US cybersecurity giant Palo Alto Networks - which appointed Sir John Key to its board in June - has been thumped on the New York Stock Exchange this week.
After the market closed on Monday, the company reported a net loss that nearly doubled to US$59.6m on revenue that rose 18 per cent to $771.9m for the three months to September 30 (the first quarter of its new financial year).
The numbers were slightly above the analyst consensus, but Palo Alto Networks also issued weaker guidance than expected and its shares dived 11 per cent to US$220.37 on Tuesday, then as low as US$214.90 in the Wednesday (Thursday NZT) session before recovering to finish flat.
The company's products unit, which sells firewalls and threat detection and prevention software, has come under pressure as more customers switch to the cloud, according to JP Morgan and Morning Star analysis.
The quarter will leave investors "feeling uneasy about the health of network security, demand for cybersecurity, and where we are in the shift to the cloud," JP Morgan analyst Sterling Auty said in a post-earnings note.
Palo Alto Networks has also been in the news over executive compensation - another issue for Sir John to grapple with, if not until later in the financial year.
The company has a market cap of US$21.4b - huge by NZ standards - but far from the top 10 in the US, rival Cisco is valued at US$192b and top two Apple (US1.19t) and Microsoft (US$1.15t) teeter over the trillion mark.
But its chairman and chief executive Nikesh Arora did make top 10 lists for compensation last year as his remuneration totalled US$125m.
Bloomberg ranked Arora at number five on its list of the Highest Paid CEOs and Executives in 2018 , behind only Tesla's Elon Musk, Tilray's Brendan Kennedy, Disney's Bob Iger and Apple's Tim Cook - despite his company's 2018 revenue (US$2.3b) being only a fraction of others in the top five, hot medical cannabis startup Tilray aside.
And the Wall Street Journal noted that Arora's paypacket would be enough to make him the second-highest paid CEO of an S&P500 company - or would have been, if Palo Alto Networks had made that large-company index.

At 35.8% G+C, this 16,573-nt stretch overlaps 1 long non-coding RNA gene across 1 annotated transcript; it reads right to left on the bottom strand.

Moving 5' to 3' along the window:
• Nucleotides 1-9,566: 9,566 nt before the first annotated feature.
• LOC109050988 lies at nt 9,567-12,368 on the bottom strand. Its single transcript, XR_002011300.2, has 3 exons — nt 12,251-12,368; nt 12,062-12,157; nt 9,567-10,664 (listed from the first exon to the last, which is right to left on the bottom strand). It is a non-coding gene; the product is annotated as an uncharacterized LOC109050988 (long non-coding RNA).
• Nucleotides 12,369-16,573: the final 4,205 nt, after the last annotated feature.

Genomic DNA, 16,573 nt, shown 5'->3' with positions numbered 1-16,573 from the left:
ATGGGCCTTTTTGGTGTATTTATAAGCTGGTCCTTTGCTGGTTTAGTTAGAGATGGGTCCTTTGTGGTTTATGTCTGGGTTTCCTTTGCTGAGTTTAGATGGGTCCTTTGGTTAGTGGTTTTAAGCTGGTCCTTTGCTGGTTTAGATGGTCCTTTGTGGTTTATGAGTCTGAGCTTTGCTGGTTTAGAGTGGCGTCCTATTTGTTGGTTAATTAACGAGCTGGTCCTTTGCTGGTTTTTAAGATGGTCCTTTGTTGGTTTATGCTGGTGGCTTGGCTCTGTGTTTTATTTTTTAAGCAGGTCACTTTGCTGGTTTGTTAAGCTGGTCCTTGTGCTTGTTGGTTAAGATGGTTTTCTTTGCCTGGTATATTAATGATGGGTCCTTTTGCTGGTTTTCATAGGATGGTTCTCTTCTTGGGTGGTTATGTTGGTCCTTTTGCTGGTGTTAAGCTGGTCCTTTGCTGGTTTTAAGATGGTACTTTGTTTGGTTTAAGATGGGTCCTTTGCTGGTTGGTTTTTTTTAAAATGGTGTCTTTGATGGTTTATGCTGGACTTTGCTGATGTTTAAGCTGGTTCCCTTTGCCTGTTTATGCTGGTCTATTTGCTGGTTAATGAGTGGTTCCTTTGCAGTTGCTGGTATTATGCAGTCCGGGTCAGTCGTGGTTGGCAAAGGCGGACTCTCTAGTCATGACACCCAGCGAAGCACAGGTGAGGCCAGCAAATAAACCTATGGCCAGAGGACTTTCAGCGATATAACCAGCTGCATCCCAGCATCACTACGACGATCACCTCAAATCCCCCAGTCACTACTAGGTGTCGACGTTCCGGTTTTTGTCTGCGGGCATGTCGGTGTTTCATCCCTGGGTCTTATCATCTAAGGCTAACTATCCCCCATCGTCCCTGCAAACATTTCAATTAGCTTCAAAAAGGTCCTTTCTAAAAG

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The bulk of Arora's US$130.7m remuneration was in stock awards and option awards.
Palo Alto Networks' board was also handsomely rewarded last year. In its 2018 report, Palo Alto Networks lists stock awards to each director worth between US$320,000 ($475,000) and US$1 million ($1.5m).
The Financial Times tempered talk about out-size compensation, noting that beyond his US$2m base annual package, Arora's remuneration is largely in script that he can only fully realise if he increases Palo Alto Networks' share price by 300 per cent within seven years - but even so it noted he had the potential to out-earn the leaders of Apple and Google.
It's not all bad news. Palo Alto Networks was in the black, on a non-GAAP basis, excluding one-off charges.
The company has US$3.3b in the bank.
Despite its swoon this week, the company's stock is still up 26 per cent for the year.
It has made a number of acquisitions to fill out product portfolio, including a US$150m cash deal to buy Aporeto - a maker of identity software for cloud security - announced on Monday. Analysts expect more to follow.
And Palo Alto Networks is also pushing its own cloud product, Prisma, announced in May.
But there's still lots for Sir John to get his teeth into.
As with his directorships at Air New Zealand, ANZ, ANZ New Zealand and his new board advisory role on Crimson Consulting's board, the former PM can't be accused of shying away from a challenge.
Sir John was involved with cybersecurity as GCSB Minister during his time in office.
But Palo Alto Networks didn't hire the ex-PM for his computer smarts.
"Sir John will bring to the board extensive experience in foreign affairs, investment banking and finance," Arora said as Key was appointed.
The Silicon Valley-based multinational recently appointed its first country manager here, Misti Landtroop.
Landtroop told the Herald that Palo Alto Networks had doubled the size of its Wellington team and was working with government clients, among others.